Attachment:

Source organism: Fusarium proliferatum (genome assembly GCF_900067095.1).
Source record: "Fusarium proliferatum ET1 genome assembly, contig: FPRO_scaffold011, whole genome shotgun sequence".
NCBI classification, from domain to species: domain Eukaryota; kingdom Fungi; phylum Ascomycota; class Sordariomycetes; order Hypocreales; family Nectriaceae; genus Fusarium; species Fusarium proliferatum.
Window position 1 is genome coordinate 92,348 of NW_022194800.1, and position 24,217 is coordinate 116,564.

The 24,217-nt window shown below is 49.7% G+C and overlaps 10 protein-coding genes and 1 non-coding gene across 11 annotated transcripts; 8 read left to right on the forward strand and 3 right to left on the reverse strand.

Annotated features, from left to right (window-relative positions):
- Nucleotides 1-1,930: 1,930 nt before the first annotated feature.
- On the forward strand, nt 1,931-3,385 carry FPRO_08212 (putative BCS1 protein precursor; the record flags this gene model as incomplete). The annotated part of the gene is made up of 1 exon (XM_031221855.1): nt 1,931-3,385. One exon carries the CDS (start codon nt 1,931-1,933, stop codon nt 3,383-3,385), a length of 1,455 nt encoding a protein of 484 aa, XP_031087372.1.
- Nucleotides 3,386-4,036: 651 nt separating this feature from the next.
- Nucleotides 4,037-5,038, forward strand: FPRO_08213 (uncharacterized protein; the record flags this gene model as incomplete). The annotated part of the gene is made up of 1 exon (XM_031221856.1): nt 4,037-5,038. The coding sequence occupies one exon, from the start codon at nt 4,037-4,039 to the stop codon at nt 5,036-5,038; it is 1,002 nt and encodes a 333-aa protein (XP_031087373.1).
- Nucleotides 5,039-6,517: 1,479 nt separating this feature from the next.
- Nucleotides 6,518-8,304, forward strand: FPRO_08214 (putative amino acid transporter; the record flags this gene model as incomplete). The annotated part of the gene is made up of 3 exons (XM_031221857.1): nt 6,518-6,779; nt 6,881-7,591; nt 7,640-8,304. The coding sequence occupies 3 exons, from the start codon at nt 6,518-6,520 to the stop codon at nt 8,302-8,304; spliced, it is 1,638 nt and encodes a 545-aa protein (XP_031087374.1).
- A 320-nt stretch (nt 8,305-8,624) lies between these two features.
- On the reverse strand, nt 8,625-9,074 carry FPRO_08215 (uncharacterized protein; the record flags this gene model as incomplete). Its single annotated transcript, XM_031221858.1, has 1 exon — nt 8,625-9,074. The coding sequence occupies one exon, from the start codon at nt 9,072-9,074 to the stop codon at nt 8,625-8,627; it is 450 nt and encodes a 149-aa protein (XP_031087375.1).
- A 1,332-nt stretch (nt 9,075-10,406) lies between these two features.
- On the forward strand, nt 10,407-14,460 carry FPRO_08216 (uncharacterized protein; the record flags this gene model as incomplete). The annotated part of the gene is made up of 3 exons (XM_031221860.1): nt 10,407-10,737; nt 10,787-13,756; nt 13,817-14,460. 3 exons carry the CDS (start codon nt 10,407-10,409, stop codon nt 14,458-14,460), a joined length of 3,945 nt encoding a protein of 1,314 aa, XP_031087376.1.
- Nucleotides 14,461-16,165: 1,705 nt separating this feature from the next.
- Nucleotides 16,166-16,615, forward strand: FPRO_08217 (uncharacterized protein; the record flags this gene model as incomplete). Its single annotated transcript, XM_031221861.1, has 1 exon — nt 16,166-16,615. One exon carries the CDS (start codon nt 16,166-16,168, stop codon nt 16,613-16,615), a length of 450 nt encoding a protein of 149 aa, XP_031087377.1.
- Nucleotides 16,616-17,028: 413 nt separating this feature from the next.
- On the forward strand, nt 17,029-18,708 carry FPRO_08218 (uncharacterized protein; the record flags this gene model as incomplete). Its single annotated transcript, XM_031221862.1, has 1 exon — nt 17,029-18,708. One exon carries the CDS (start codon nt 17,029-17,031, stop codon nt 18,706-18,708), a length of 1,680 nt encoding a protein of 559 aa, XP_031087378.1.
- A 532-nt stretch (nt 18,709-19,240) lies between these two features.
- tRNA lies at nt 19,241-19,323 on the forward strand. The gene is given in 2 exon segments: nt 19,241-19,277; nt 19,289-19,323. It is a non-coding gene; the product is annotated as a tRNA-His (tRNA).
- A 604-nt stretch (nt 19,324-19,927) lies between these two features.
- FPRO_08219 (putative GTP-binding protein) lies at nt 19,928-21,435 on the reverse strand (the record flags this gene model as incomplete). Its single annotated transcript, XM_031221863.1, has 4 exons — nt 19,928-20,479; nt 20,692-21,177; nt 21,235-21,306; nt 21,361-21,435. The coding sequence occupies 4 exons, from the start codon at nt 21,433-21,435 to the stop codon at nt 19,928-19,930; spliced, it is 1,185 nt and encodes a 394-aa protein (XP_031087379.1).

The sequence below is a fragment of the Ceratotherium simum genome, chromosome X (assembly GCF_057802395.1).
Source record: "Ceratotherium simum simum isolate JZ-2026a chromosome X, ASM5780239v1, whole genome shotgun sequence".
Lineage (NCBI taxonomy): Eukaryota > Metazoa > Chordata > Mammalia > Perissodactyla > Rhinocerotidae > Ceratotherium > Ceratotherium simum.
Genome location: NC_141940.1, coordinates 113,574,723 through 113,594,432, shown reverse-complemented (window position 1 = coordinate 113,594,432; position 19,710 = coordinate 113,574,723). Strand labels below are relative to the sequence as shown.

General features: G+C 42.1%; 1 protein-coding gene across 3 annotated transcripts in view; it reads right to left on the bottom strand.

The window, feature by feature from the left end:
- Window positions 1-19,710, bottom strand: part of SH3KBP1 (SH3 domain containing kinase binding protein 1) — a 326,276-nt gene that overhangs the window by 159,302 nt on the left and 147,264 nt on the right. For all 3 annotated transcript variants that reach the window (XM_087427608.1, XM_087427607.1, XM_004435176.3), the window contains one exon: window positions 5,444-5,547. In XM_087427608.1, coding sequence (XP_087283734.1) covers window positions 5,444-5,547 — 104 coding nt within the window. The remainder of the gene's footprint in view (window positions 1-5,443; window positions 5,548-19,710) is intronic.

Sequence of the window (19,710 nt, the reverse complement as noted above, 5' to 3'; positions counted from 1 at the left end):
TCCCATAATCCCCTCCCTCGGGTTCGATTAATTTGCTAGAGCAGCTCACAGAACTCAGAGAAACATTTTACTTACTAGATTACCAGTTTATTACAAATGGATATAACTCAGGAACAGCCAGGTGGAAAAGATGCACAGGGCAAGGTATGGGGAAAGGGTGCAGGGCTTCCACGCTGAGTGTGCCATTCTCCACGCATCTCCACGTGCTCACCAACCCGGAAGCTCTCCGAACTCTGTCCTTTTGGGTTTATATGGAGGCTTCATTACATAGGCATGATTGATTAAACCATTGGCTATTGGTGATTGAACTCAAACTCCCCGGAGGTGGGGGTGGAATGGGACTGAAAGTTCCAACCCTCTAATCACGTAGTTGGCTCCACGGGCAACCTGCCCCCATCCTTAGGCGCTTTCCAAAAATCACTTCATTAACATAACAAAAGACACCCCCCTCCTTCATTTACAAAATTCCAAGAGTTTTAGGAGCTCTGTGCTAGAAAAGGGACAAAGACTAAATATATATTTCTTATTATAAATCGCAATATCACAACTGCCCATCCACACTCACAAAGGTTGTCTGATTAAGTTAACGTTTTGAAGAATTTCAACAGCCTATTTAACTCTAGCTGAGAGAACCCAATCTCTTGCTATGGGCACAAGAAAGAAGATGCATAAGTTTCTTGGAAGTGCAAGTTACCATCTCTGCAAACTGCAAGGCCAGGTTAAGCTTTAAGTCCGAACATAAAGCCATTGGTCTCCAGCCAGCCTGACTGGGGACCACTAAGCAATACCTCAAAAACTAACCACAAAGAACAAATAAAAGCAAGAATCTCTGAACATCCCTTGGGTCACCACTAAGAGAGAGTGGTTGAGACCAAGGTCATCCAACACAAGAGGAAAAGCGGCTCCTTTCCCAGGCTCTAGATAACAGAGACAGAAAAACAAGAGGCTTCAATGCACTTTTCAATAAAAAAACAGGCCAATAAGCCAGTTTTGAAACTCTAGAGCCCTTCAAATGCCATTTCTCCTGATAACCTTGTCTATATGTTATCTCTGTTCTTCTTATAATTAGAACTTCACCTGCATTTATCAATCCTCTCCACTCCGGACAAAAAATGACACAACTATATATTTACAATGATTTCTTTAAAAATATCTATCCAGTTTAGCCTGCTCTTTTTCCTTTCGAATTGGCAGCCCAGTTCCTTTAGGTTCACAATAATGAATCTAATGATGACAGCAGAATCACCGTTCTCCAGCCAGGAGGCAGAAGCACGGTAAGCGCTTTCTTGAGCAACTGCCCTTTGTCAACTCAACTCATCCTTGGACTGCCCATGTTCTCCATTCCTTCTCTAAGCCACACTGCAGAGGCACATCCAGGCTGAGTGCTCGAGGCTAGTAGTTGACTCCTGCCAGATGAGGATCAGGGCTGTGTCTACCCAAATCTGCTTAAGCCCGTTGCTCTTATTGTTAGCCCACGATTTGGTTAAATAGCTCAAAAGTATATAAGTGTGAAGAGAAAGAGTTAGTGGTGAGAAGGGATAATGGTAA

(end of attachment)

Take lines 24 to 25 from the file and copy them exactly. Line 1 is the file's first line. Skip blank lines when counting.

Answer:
- FPRO_08219 (putative GTP-binding protein) lies at nt 19,928-21,435 on the reverse strand (the record flags this gene model as incomplete). Its single annotated transcript, XM_031221863.1, has 4 exons — nt 19,928-20,479; nt 20,692-21,177; nt 21,235-21,306; nt 21,361-21,435. The coding sequence occupies 4 exons, from the start codon at nt 21,433-21,435 to the stop codon at nt 19,928-19,930; spliced, it is 1,185 nt and encodes a 394-aa protein (XP_031087379.1).

The sequence below is a fragment of the Ceratotherium simum genome, chromosome X (assembly GCF_057802395.1).